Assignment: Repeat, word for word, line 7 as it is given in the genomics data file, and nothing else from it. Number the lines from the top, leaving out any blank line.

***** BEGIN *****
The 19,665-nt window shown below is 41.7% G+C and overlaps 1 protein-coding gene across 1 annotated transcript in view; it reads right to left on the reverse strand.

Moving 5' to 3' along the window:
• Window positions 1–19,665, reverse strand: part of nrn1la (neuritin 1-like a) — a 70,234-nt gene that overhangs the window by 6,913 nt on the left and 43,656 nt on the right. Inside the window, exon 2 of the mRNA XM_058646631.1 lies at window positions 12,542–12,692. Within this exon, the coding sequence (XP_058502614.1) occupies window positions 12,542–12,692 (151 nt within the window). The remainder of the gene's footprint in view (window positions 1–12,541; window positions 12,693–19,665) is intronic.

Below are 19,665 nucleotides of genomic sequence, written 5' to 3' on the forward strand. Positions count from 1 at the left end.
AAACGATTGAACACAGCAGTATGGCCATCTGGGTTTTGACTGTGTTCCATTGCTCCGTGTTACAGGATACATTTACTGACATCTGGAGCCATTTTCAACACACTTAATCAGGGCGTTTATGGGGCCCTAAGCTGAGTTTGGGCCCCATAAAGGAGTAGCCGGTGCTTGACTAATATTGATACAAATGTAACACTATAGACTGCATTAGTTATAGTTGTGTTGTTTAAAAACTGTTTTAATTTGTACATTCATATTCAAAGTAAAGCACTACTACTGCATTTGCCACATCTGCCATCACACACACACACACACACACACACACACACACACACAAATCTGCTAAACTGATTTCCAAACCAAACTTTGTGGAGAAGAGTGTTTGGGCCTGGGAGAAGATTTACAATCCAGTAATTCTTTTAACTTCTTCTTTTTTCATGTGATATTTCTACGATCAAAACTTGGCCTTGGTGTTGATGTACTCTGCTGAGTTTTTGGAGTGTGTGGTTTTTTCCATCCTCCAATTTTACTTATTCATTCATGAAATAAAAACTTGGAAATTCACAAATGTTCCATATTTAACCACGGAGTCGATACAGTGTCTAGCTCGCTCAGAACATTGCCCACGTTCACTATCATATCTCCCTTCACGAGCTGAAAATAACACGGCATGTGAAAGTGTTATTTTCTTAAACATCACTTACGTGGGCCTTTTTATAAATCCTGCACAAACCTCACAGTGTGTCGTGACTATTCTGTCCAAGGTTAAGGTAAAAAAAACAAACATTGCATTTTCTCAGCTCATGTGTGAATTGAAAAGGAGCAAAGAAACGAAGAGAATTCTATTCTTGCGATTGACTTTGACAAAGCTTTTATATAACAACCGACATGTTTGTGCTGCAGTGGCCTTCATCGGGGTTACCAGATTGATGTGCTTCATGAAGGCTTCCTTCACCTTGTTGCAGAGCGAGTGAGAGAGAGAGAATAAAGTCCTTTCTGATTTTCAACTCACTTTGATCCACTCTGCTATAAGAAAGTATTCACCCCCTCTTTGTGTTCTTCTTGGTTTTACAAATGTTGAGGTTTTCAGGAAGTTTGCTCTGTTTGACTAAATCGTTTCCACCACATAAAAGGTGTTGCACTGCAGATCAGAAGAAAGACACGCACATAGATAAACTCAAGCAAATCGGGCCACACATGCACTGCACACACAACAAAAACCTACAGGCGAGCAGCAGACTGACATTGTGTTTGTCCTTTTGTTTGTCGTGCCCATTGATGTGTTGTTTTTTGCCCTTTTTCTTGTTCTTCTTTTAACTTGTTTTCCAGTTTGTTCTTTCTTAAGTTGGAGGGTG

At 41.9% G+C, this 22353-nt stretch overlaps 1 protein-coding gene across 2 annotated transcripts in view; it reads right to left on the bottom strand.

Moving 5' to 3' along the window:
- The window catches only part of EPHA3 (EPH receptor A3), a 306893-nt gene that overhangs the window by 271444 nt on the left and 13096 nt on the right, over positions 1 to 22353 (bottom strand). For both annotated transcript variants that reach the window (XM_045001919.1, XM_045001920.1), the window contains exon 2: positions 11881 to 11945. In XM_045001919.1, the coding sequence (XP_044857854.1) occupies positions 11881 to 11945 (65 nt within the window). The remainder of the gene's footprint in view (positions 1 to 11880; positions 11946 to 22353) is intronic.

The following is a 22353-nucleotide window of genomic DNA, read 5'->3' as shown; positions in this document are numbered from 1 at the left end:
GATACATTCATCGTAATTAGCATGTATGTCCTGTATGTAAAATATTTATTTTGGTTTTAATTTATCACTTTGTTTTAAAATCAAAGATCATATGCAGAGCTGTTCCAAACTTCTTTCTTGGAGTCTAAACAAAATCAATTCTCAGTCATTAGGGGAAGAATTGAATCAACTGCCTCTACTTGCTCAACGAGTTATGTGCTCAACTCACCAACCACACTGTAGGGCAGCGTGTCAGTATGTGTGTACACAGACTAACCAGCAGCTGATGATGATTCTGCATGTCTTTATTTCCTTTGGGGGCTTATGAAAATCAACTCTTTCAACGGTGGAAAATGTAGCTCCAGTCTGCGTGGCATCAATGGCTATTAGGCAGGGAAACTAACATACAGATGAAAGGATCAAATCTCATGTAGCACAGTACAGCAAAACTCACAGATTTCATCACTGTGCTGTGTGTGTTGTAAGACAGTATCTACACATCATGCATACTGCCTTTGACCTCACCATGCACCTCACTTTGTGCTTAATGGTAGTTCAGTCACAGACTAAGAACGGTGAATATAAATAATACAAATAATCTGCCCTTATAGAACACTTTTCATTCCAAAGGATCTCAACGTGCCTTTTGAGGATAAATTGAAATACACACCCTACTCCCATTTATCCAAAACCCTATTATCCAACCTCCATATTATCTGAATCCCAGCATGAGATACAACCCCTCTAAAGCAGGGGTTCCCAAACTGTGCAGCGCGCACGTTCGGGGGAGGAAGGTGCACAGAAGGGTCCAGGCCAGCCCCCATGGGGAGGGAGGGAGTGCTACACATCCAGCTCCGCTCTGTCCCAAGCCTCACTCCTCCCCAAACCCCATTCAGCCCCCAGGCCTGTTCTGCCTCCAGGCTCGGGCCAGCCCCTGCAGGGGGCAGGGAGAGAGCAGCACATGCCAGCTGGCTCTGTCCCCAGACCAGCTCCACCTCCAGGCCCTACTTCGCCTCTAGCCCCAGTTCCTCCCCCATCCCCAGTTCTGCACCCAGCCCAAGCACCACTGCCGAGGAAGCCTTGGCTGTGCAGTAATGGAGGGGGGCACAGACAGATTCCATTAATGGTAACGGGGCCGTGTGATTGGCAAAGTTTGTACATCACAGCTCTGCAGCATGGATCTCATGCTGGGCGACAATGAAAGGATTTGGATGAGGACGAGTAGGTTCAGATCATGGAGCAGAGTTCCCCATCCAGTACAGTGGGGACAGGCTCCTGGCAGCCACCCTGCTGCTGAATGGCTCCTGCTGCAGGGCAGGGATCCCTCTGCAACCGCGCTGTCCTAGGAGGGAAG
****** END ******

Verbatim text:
Moving 5' to 3' along the window: